“I need a topic.”
“Your period is world war two, right?” Jack nods. He looks surprised. That Kent knows? That's ridiculous, Kent keeps track of everybody in the team. Majors, allergies, comfort foods.
Kent tries to think. “Do you want to–combine stuff? Like photography and history?”
“Maybe,” Jack frowns. “I can't think of a topic that would let me combine things.”
“Sit down,” Kent says. “Help me out here, okay?”
“Okay,” Jack says.
the rain came pouring down
when I was drowning
that's when I could finally breathe
and one morning gone was any trace of you
I think I am finally clean
There is a tall, snapback-wearing, bewildered-looking guy in Kent's rink. Well, it's the team's, but whatever. Details.
“Can I help you?” Kent calls out, walking briskly towards him.
The guy turns around. Up close, Kent can smell his confusion. Which is weird–Kent hasn't been able to scent an emotion since Jack in the Q. Which was almost six years ago, now.
It's been a while, Kent thinks. What a strange thought–of course it's been a while. But it feels significant.
“I–yeah,” the guy says. “I was supposed to coach a hockey team? Um, the thirteen year olds? That's what my schedule said.”
The hockey rink us empty except for the two of them. Kent feels bad for the guy. He checks his clipboard.
“I don't have a slot for 13 year olds today,” Kent said finally. “I do have one for tomorrow, though. At this time.” He looks up the guy, who just looks embarrassed now. Kent takes pity on him. He looks like a lost labrador.
“Tell you what,” Kent says. “I've got a thing to do here, and it'll take about ten minutes. If you're willing to wait that long, I can take you to Annie's. You look like you could use a pick-me-up.”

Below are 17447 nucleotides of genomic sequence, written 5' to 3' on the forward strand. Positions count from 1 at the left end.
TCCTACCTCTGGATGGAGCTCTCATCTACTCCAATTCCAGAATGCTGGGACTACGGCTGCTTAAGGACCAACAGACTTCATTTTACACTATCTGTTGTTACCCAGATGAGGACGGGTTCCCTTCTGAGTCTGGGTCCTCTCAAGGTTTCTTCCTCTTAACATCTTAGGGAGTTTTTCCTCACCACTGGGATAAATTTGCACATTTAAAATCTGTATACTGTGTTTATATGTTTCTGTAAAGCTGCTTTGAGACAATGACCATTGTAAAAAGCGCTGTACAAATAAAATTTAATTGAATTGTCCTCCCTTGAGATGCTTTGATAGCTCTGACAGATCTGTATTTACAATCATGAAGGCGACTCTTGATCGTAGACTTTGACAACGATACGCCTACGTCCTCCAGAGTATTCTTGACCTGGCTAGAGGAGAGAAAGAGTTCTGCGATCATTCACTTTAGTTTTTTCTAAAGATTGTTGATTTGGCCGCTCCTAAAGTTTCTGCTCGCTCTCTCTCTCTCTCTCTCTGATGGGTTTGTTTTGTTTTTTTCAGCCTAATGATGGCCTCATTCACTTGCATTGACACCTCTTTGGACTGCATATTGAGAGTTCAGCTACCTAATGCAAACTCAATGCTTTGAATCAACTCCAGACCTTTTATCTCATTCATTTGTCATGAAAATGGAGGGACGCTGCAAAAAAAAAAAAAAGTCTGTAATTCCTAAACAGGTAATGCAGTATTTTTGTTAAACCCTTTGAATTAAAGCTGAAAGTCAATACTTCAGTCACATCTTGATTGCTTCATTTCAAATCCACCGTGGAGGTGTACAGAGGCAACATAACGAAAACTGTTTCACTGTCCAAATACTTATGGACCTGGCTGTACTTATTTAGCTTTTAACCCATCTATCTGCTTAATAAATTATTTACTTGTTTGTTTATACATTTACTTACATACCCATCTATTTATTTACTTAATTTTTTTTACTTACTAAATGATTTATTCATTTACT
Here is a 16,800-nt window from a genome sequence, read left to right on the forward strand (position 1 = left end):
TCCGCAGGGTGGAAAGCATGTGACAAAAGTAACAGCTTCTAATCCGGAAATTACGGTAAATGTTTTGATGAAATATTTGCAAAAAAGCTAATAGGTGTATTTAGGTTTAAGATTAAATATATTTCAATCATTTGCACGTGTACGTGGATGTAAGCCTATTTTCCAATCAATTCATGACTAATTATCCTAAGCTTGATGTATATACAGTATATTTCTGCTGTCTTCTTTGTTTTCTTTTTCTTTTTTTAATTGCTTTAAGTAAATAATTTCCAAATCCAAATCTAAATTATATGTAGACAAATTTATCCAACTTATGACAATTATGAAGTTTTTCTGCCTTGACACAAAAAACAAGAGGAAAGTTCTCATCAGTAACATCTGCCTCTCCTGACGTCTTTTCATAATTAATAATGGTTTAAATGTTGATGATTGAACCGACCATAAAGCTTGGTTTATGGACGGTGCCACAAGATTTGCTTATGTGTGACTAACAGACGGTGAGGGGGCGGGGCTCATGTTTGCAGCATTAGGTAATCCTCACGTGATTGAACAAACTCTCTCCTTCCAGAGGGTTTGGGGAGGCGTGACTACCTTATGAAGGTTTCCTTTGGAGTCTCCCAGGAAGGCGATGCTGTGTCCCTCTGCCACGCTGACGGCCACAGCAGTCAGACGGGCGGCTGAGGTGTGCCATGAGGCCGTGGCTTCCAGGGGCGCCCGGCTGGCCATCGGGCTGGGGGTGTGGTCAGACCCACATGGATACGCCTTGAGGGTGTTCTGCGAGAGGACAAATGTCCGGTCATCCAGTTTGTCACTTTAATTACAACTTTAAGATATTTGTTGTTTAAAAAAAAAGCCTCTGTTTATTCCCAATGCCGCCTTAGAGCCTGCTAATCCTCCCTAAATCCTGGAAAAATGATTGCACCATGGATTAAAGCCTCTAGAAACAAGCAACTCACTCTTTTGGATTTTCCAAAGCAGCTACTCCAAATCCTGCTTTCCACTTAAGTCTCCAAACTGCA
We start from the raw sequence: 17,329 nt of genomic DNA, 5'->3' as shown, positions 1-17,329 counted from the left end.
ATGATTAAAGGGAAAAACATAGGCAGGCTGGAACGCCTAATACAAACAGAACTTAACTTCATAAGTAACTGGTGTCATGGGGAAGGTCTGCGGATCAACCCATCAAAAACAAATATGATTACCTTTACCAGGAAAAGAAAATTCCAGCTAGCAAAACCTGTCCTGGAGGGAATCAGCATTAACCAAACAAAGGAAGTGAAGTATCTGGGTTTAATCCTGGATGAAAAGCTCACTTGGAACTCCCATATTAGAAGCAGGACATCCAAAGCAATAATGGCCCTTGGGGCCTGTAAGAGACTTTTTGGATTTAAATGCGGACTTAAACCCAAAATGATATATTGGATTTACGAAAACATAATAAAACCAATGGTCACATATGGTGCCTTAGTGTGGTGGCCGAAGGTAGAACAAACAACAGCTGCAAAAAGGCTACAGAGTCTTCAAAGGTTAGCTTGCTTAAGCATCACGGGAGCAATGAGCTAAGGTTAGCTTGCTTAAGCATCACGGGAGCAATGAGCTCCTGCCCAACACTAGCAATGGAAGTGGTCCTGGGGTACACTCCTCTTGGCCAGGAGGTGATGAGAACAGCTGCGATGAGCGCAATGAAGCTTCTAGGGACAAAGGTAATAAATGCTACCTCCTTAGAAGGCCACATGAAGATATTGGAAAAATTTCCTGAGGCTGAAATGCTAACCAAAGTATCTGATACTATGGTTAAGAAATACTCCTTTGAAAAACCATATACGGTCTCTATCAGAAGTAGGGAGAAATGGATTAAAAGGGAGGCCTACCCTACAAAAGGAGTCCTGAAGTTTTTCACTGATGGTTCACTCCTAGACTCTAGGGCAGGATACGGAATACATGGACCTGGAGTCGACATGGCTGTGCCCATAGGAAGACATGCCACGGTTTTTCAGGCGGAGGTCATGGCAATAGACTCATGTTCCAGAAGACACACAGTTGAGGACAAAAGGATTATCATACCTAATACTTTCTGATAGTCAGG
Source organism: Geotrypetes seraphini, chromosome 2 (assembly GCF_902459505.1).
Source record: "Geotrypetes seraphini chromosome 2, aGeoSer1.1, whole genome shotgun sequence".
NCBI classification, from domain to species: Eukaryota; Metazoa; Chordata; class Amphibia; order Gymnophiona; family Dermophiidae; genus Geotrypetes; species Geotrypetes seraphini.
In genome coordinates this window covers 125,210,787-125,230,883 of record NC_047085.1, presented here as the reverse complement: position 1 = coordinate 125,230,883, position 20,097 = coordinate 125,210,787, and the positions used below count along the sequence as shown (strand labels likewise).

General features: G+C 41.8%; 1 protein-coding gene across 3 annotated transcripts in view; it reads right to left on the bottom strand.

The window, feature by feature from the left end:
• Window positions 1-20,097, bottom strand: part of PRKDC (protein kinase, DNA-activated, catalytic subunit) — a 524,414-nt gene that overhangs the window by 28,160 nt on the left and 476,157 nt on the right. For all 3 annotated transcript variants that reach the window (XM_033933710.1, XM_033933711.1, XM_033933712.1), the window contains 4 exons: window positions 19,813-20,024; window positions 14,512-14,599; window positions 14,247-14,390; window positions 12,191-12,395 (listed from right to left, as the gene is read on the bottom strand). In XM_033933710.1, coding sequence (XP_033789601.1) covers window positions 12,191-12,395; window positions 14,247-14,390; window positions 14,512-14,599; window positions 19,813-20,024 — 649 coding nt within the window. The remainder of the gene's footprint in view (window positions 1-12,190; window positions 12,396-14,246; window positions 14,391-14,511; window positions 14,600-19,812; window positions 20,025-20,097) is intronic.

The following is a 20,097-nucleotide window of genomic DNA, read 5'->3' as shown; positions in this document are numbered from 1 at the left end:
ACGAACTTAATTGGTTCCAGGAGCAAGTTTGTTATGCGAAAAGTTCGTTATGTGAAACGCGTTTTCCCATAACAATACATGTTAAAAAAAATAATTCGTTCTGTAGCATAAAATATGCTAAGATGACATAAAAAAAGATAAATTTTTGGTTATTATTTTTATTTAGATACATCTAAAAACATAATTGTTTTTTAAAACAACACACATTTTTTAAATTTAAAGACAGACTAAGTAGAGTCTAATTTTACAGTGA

The guy smiles at him. “Is it that obvious?”
Kent pats him on the shoulder. “You have dark circles, dude.” He nods at the stands. “Just sit there. I'll be back soon.”
“Thanks,” the guy looks relieved. “I'm Jeff, by the way.”
Kent is already walking away before he realises that he was supposed to tell Jeff his own name. He backtracks rapidly, ashamed of his own rudeness. “I'm Kent,” he says hastily, trying not to meet Jeff's eyes. He's pretty certain he's being laughed at.
Oddly, it doesn't feel as bad as it should.
Jeff is a biology major, with a minor in sports psychology. He has two older brothers and one younger sister. His favourite hockey team is the Montreal Canadiens, and he takes Kent's chirping with a friendly grin and many attempts to give it back. He's an alpha. He broke his knee playing NHL hockey, and decided to retire early and go to college. He wants a dog. Despite his obvious exhaustion, he's conversational and excited to be at college.
Kent learns all of this on the way to Annie's. It's a comfortable walk despite the cold and the crowds of freshmen Kent sneers at. Jeff has a deep, rough laugh, and more than once he puts his hands on Kent to steer him away from a puddle. Kent resists the urge to lean into Jeff, and walks more carefully. Not as carefully as he can, though.
So he's a little bit weak for a hot nontrad ex-hockey player. Who isn't, given the chance.
Kent wants to talk to Lardo about this. He hasn't felt this kind of buttery, soft warmth in his stomach in years. It feels like a thawing. It feels nice.
Kent returns to the Haus smiling like an idiot.